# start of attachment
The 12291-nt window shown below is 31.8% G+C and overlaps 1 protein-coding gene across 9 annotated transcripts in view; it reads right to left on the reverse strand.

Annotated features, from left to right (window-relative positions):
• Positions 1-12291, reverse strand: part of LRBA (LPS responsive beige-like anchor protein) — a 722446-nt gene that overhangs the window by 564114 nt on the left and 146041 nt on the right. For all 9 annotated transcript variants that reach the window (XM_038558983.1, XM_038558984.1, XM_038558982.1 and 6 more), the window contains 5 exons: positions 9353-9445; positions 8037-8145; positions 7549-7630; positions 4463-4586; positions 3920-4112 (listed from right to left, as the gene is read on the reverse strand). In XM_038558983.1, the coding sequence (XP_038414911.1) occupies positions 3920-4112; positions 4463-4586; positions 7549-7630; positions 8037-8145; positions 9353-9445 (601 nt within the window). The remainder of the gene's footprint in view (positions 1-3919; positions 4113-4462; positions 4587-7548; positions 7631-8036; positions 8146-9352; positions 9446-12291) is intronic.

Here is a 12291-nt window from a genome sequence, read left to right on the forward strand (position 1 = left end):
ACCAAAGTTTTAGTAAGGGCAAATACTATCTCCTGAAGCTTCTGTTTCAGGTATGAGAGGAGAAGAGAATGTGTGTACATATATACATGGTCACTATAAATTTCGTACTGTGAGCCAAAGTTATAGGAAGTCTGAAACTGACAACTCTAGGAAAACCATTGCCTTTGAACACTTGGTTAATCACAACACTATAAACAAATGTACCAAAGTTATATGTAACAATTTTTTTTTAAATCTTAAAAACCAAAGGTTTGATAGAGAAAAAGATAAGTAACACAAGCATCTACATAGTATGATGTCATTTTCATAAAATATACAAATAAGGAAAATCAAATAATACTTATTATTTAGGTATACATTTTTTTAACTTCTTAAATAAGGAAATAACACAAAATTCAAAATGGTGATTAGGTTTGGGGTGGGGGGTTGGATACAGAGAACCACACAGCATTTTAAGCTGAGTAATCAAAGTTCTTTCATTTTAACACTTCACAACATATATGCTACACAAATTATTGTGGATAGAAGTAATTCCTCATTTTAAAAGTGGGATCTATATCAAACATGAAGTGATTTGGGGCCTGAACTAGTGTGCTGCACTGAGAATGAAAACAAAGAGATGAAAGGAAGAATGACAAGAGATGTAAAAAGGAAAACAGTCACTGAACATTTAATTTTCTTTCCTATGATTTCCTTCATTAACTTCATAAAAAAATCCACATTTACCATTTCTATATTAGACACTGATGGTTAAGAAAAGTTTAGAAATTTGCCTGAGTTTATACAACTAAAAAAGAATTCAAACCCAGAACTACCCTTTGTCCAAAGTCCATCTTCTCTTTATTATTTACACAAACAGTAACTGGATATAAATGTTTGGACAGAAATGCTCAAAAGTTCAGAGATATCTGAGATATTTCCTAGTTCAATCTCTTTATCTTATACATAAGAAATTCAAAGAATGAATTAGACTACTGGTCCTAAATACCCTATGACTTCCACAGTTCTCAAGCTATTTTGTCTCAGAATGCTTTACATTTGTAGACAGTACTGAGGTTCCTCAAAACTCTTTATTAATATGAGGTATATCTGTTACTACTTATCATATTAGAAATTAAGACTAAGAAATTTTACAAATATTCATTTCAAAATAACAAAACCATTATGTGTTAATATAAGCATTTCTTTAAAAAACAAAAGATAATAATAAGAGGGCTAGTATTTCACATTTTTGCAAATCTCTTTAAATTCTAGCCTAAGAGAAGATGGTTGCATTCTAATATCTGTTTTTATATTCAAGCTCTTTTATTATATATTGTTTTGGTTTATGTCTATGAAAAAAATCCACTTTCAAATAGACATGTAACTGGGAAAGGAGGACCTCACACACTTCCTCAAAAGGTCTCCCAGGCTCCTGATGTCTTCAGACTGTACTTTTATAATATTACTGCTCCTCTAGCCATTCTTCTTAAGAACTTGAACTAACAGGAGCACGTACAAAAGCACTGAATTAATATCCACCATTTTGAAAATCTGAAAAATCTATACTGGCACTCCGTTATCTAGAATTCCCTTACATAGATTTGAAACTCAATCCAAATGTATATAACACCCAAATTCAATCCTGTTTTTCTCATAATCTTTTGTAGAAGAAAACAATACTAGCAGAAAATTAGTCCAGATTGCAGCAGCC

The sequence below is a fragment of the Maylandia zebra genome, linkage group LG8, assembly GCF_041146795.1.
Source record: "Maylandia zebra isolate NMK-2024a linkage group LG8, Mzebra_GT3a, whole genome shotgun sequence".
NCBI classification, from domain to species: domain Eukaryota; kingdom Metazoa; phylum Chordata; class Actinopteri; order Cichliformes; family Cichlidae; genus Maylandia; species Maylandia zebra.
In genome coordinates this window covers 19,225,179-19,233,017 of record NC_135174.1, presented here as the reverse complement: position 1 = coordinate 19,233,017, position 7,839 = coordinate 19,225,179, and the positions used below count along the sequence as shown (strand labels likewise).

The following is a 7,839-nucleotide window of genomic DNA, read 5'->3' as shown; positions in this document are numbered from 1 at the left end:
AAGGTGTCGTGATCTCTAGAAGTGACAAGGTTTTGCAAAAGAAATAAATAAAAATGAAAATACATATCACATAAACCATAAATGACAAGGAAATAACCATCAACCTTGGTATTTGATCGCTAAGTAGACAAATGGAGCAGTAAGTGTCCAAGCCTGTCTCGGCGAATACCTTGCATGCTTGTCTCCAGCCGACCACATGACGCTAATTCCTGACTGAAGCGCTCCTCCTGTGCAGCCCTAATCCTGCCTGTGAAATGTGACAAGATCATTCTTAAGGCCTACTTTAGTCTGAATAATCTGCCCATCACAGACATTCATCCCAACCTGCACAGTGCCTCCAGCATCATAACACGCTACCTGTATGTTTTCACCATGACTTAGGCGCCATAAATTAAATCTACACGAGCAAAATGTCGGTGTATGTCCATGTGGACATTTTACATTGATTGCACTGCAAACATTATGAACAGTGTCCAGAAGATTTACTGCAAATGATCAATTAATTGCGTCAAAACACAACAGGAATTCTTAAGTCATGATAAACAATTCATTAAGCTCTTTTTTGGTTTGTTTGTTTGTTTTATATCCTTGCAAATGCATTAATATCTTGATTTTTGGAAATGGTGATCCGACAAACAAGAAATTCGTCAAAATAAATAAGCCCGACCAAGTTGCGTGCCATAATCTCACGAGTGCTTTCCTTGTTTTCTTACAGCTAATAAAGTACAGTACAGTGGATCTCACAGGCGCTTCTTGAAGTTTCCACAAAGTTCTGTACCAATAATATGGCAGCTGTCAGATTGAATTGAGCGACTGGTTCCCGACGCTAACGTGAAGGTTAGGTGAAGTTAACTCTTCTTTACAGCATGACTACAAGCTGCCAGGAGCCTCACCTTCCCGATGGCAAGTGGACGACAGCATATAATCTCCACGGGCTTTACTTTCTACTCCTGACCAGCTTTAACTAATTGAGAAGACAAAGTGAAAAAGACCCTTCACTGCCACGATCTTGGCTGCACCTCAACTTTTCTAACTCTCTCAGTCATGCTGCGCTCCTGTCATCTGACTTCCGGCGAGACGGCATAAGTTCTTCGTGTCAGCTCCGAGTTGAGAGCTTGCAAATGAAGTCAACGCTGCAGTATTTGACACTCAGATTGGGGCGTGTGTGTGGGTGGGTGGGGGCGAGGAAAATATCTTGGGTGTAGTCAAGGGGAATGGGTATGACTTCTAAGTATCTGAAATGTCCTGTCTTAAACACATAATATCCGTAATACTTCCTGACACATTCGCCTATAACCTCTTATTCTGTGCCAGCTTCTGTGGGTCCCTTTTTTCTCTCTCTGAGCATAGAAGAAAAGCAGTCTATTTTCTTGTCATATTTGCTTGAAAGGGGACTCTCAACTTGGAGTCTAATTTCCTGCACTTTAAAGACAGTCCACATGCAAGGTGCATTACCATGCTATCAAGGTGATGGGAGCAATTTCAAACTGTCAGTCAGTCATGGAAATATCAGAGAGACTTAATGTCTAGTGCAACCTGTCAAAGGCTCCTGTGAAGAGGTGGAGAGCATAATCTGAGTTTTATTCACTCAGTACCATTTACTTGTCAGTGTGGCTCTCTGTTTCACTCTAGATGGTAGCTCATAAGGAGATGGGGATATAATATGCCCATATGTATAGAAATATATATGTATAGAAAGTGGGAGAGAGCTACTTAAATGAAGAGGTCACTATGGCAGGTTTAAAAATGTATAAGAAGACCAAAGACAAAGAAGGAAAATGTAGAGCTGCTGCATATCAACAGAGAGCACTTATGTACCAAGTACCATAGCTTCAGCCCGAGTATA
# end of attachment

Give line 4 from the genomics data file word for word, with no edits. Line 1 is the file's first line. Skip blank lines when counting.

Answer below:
Here is a 12291-nt window from a genome sequence, read left to right on the forward strand (position 1 = left end):